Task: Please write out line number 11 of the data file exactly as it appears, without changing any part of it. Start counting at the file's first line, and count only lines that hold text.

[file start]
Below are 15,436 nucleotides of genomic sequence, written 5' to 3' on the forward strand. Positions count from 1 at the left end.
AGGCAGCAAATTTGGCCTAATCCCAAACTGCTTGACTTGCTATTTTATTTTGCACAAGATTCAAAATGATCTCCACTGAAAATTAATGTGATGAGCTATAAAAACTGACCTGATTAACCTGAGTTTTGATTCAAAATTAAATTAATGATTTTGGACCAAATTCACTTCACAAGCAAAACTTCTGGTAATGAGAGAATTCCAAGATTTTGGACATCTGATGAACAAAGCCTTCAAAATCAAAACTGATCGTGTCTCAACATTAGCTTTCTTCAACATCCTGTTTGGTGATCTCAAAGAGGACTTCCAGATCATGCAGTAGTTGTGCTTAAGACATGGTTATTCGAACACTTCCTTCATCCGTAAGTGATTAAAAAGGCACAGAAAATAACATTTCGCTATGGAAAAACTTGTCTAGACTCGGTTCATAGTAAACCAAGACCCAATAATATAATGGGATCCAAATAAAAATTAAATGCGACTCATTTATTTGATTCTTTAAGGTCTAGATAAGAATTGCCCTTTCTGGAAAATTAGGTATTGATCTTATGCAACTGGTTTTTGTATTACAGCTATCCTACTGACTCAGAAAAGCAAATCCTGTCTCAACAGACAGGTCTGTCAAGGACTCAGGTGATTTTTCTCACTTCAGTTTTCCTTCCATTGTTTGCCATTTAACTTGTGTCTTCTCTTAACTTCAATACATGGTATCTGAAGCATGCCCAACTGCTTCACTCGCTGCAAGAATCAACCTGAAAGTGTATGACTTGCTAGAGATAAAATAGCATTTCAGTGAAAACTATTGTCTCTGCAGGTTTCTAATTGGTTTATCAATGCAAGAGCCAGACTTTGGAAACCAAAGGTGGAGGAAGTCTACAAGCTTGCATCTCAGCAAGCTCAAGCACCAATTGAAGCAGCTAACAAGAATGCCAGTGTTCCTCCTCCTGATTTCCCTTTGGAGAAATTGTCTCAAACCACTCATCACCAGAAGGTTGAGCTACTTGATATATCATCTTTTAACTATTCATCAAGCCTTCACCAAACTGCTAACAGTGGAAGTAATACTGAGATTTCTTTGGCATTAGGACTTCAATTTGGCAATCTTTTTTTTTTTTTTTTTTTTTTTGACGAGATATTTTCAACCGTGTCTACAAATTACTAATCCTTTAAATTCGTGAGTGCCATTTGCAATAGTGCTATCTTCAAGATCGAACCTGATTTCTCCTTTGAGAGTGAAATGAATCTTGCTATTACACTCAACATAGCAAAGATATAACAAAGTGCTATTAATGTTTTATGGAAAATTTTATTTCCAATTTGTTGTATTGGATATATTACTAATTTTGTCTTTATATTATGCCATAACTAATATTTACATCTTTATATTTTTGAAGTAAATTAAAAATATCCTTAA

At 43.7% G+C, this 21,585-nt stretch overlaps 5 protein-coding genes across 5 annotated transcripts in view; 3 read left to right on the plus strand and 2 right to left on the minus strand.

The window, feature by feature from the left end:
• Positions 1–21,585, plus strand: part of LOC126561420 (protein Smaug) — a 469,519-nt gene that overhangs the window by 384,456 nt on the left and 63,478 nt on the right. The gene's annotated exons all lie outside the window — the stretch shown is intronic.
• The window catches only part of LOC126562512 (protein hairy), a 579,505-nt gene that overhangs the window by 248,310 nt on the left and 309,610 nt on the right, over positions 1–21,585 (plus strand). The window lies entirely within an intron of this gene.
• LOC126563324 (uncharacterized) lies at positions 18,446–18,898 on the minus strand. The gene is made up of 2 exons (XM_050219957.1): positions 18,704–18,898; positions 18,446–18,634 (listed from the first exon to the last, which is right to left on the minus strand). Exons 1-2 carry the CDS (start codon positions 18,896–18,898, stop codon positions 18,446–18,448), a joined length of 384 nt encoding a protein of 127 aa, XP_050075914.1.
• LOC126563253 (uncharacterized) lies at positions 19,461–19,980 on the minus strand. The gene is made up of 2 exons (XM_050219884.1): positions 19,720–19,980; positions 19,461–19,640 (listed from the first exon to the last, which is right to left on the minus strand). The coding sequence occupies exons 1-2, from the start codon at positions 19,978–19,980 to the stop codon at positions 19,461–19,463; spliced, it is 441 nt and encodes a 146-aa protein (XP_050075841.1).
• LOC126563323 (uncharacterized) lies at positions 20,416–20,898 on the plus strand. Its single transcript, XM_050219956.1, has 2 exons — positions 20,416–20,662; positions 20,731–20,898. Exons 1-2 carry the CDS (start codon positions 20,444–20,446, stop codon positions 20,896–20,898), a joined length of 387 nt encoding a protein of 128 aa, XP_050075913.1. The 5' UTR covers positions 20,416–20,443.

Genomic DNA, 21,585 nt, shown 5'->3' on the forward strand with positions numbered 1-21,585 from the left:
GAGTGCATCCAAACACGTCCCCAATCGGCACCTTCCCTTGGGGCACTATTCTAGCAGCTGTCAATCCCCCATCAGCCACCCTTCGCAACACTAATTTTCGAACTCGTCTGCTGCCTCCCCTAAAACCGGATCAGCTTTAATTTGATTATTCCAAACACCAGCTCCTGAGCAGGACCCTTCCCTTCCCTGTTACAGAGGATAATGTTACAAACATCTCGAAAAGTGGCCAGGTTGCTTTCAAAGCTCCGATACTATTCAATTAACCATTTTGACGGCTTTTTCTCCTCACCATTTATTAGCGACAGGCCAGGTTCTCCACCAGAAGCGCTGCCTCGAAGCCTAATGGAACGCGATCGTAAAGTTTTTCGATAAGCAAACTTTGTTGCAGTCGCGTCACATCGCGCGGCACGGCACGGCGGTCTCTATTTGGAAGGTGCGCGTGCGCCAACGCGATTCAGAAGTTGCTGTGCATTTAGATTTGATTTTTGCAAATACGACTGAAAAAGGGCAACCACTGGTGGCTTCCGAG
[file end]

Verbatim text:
GAGTGCATCCAAACACGTCCCCAATCGGCACCTTCCCTTGGGGCACTATTCTAGCAGCTGTCAATCCCCCATCAGCCACCCTTCGCAACACTAATTTTCGAACTCGTCTGCTGCCTCCCCTAAAACCGGATCAGCTTTAATTTGATTATTCCAAACACCAGCTCCTGAGCAGGACCCTTCCCTTCCCTGTTACAGAGGATAATGTTACAAACATCTCGAAAAGTGGCCAGGTTGCTTTCAAAGCTCCGATACTATTCAATTAACCATTTTGACGGCTTTTTCTCCTCACCATTTATTAGCGACAGGCCAGGTTCTCCACCAGAAGCGCTGCCTCGAAGCCTAATGGAACGCGATCGTAAAGTTTTTCGATAAGCAAACTTTGTTGCAGTCGCGTCACATCGCGCGGCACGGCACGGCGGTCTCTATTTGGAAGGTGCGCGTGCGCCAACGCGATTCAGAAGTTGCTGTGCATTTAGATTTGATTTTTGCAAATACGACTGAAAAAGGGCAACCACTGGTGGCTTCCGAG